BALDWIN: We're back with some more breaking news. New now, the NFL announcing all of its games this season will be played inside the U.S., of course because of the pandemic. The league had planned to play one game in Mexico City and four in London.
And speaking of international travel, it may not be returning any time soon. I want you to listen to the Treasury secretary speaking about this this morning.
(BEGIN VIDEO CLIP) MARIA BARTIROMO, FOX BUSINESS HOST: Do you think international travel will be opened up this year?
STEVEN MNUCHIN, SECRETARY OF THE TREASURY: Too hard to tell at this point, Maria. I hope down the road it is, but I'd say we're taking this -- our priority is opening up the domestic economy. Obviously, for businesspeople that do need to travel, there will be travel on a limited basis . But this is a great time for people to explore America.
(END VIDEO CLIP)
BALDWIN: This is the first day a number of major airlines, including United JetBlue, Delta, they're all asking passengers to wear face masks when they fly. A week from today, Southwest, American and other airlines will also require that.
And let's go to our CNN aviation correspondent Pete Muntean, live at Reagan National Airport. And, Pete, are folks you're talking to -- you know, jumping on those planes -- are they prepared for this new reality?
PETE MUNTEAN, CNN AVIATION CORRESPONDENT: Well, they're getting prepared. You know, airlines say that masks will be as essential to fly now as a boarding pass. All major airlines have policies going in place either today or over the next week.
Now, the real question will be how airlines will enforce this. It's a tricky spot for them to be in. They do not want to be in the position of denying somebody boarding if they don't already have a mask. They also definitely do not want to be in the position of having to boot somebody off a flight if they're not following these new mask policies.
You know, this is happening in the absence of a policy from the federal government. The flight attendants' union has been wanting this for weeks. I just spoke to officials at United Airlines who say that they will initially provide passengers masks if they are not already getting this message.
(BEGIN VIDEO CLIP)
JOSH EARNEST, CHIEF COMMUNICATIONS OFFICER, UNITED AIRLINES: Look, I think when it comes to enforcing the regulation or you know, enforcing this requirement, you know, every flight today that's flying is going to have one of our flight attendants walking through the cabin, reminding people to raise their seatback to the full upright, locked position and to stow their tray table before landing?
You know, those are obviously requirements that people generally as a rule follow. And when it comes to something as important as wearing a mask to prevent the spread of the virus, I think our customers are going to be compliant with that as well.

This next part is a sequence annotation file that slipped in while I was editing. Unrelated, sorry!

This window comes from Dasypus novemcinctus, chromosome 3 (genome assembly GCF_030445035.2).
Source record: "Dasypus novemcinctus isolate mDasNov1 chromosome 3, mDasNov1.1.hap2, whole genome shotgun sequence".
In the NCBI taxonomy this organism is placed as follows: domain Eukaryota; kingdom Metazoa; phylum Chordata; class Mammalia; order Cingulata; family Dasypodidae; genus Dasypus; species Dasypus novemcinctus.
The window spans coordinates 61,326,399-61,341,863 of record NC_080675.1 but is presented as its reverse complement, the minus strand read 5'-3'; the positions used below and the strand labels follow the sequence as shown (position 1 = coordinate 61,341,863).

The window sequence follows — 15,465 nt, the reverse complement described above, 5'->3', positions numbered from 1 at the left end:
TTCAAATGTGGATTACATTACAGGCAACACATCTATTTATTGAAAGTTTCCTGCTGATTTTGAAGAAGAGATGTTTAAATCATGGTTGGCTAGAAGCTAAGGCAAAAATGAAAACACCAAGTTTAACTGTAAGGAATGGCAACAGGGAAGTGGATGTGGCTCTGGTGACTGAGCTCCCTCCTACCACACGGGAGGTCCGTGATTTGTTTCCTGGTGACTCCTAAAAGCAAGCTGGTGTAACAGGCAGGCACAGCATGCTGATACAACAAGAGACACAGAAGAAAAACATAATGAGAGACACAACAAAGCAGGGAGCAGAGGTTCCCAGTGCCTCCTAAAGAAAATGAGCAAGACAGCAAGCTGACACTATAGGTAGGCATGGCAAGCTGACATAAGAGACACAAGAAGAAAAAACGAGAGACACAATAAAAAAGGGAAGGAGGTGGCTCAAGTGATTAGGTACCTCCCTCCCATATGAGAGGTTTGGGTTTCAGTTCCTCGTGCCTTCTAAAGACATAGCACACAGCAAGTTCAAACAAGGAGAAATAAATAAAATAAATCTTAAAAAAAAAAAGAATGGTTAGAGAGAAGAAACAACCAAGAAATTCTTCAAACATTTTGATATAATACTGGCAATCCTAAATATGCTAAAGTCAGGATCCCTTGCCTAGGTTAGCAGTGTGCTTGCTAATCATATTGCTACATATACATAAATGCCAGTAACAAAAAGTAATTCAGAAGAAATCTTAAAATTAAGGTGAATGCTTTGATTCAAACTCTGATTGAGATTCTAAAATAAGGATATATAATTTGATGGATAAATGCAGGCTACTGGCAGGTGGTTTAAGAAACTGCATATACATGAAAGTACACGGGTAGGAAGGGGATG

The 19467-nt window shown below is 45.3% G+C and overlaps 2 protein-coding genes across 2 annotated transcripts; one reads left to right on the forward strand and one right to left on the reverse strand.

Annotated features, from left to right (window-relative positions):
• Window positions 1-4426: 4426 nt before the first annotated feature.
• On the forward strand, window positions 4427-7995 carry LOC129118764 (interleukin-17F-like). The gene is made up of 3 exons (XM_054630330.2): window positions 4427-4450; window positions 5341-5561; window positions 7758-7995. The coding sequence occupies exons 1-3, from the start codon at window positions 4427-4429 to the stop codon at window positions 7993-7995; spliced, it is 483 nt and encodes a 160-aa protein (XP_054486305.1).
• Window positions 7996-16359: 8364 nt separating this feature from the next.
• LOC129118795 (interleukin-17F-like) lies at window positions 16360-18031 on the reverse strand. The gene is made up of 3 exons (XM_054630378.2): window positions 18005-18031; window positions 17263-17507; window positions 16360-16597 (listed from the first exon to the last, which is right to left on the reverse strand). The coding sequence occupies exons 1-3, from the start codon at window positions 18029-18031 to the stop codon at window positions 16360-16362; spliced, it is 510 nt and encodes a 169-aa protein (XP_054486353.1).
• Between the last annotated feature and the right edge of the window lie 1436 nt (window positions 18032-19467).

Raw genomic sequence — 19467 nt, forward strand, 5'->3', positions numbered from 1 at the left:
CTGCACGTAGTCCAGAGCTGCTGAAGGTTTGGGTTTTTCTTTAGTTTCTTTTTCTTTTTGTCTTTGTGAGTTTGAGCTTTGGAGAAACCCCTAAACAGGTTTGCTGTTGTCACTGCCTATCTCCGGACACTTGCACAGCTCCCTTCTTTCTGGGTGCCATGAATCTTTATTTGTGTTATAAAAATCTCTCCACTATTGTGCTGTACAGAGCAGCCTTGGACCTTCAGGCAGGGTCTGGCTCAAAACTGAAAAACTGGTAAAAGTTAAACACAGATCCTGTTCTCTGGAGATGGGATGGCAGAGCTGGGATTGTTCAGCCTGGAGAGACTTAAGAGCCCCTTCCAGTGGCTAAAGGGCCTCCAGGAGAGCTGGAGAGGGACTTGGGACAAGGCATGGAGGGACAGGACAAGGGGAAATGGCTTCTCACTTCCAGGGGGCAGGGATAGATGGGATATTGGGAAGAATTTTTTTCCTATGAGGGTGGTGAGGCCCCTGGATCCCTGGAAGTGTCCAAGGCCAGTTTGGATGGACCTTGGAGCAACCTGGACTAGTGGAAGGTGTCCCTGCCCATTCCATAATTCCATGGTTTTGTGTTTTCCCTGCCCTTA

(END VIDEO CLIP) MUNTEAN (voice-over): Airline sources tell me this will not be a perfect policy for passengers, at least initially. They say, you know, you have to think of those who might be heard of hearing, they might have a hard time lip-reading the neighbor of theirs already wearing a mask. You know, that's just one example of how tough this will be on passengers.
Airlines call this simply a fluid situation, they're trying to keep up in hopes that passengers start to come back soon. But here at Reagan National Airport, things pretty empty right now, Brooke.
BALDWIN: Yes, I'm sure there will be all kinds of changes as we all roll along in this new normal together. Pete, thank you.
In Washington, a top pediatrician is warning an alarming new bit of information regarding children and the coronavirus. The top critical care pediatrician at Mount Sinai Kravis Children's Hospital in New York is warning some young patients have been developing serious complications affecting their heart and their blood pressure that resemble toxic shock.
Here's a quote from him, "Whether the underlying condition is COVID-19 or the body's response to COVID-19 is not known at this time. While it is too early to definitively say what is causing this we believe it is important to alert the public as to what we are seeing."
So with me now, Dr. James Schneider. He is the chief of Pediatric Critical Care at the Cohen Children's Medical Center in Long Island, New York and he is also a pediatric intensivist, which means he cares for the most seriously ill children who need very intensive care.
So, first and foremost, bless you, Dr. Schneider, for doing just incredible, incredible work with our children. And it's my understanding that your hospital has also been seeing kids with similar complications?